Published 1920 chapter 1
In a few moments the tall, slim figure of a European, in spotless white riding clothes, stooped down and came over to Dominey's side. "You are better?" he enquired politely.
"Yes, I am," was the somewhat brusque rejoinder. "Where the mischief am I, and who are you?"
The newcomer's manner stiffened. He was a person of dignified carriage, and his tone conveyed some measure of rebuke. "You are within half a mile of the Iriwarri River, if you know where that is," he replied,—"about seventy-two miles southeast of the Darawaga Settlement."
"The devil! Then I am in German East Africa?"
"Without a doubt."
[Later he sees a doctor] "Some bodies of Askaris have been washed up from the river," the doctor informed him, "and two of your ponies have been eaten by lions. You will excuse. I have the wounds of a native to dress, who was bitten last night by a jaguar."
observations: When I feel I haven’t read enough manly, testosterone-driven books I take a look at Col’s Criminal Library, an excellent blog full of books I seem never to have heard of. Sometimes his descriptions sound like parodies of noir classics, and before now I have accused him of making them up (something surely he would never do?) – in his world there are titles like Horse’s Arse and Pig’s Head, policemen called Pufferfish, and gritty noir cult classics called Lethal Injection.
The Great Impersonation is pretty mild in comparison, but I am very grateful to Col for the recommendation, as the book is what is technically known as a hoot and a half. In the African jungles in 1910, a German and an Englishmen meet: they were at school together and are doubles. Both are patriots. One comes back to resume life in London. But is he Sir Everard Dominey, or is he in fact the German, come to do untold damage to the English cause in support of Kaiser Wilhelm?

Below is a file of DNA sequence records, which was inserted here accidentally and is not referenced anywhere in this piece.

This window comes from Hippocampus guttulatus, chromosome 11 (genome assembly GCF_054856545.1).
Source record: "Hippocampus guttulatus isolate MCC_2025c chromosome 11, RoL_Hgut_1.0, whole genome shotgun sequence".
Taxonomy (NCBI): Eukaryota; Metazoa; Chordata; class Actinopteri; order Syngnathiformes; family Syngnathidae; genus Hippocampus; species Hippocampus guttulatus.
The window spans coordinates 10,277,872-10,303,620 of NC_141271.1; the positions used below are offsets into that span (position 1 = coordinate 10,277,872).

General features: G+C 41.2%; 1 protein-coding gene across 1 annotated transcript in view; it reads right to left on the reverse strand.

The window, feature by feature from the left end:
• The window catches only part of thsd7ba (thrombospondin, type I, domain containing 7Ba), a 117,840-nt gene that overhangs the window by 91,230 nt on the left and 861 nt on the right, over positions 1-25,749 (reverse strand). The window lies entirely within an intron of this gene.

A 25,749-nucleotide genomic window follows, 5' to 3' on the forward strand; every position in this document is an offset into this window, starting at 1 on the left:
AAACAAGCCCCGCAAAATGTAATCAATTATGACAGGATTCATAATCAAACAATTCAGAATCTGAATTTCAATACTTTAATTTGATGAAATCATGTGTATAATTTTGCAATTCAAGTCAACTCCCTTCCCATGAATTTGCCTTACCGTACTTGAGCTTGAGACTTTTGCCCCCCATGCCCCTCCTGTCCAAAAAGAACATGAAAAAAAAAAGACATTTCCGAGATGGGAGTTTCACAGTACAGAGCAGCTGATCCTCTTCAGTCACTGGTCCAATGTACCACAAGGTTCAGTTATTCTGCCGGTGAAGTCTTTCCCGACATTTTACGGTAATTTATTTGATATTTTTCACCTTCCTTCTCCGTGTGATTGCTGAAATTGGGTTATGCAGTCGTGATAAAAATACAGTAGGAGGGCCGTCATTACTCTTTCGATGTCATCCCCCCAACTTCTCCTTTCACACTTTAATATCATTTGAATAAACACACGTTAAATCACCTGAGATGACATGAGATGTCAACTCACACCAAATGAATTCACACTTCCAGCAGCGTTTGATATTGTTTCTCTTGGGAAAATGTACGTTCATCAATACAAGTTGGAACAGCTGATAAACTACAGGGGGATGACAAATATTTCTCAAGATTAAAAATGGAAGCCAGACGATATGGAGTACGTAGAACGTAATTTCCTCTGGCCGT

While you are guessing away about that, you can also be very impressed by this sexy man, who has a Hungarian countess, a Duchess and his wife at his feet. (There is a wonderful scene where he receives clandestine orders that he must marry one of these women at once – “You could not expect me to mix up a secret honeymoon with my current commitments!” he says irritably.)
Oppenheim was a swaggering figure who wrote more than 100 books and lived a life of (apparently) great wealth and glamour – I had assumed his books, very successful and popular in their day, would be routine or mediocre, but this one is excellent, and will need two entries to do it justice (more on sex, coming soon). It’s a great pity the book contains casual racism and unthinking jingoism that read badly to modern sensibilities.
There is a Captain Bartram in the book, which is also the name of the hero of The strange Fate of Kitty Speller, set around the same time as this one was written.
The picture is of someone called Arthur Sullivan – it’s from the Library of Congress and there is little detail given, though it does seem to be someone dressed up for a costume party rather than a real explorer.